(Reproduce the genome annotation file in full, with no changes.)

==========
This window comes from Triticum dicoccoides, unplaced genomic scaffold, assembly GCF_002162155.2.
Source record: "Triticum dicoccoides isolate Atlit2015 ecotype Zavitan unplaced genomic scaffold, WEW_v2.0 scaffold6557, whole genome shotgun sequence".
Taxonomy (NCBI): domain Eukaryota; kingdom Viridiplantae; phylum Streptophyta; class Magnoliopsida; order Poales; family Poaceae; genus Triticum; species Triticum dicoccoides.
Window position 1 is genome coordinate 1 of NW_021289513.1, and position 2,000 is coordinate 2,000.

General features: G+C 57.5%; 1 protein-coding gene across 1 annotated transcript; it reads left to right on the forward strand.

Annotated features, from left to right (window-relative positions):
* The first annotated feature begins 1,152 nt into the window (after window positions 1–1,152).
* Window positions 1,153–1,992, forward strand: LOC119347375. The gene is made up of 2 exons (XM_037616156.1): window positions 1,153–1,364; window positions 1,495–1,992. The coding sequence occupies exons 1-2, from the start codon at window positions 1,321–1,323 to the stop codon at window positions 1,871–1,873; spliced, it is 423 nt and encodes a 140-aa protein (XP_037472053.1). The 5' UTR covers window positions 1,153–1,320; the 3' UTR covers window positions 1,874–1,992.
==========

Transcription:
This window comes from Triticum dicoccoides, unplaced genomic scaffold, assembly GCF_002162155.2.
Source record: "Triticum dicoccoides isolate Atlit2015 ecotype Zavitan unplaced genomic scaffold, WEW_v2.0 scaffold6557, whole genome shotgun sequence".
Taxonomy (NCBI): domain Eukaryota; kingdom Viridiplantae; phylum Streptophyta; class Magnoliopsida; order Poales; family Poaceae; genus Triticum; species Triticum dicoccoides.
Window position 1 is genome coordinate 1 of NW_021289513.1, and position 2,000 is coordinate 2,000.

General features: G+C 57.5%; 1 protein-coding gene across 1 annotated transcript; it reads left to right on the forward strand.

Annotated features, from left to right (window-relative positions):
* The first annotated feature begins 1,152 nt into the window (after window positions 1–1,152).
* Window positions 1,153–1,992, forward strand: LOC119347375. The gene is made up of 2 exons (XM_037616156.1): window positions 1,153–1,364; window positions 1,495–1,992. The coding sequence occupies exons 1-2, from the start codon at window positions 1,321–1,323 to the stop codon at window positions 1,871–1,873; spliced, it is 423 nt and encodes a 140-aa protein (XP_037472053.1). The 5' UTR covers window positions 1,153–1,320; the 3' UTR covers window positions 1,874–1,992.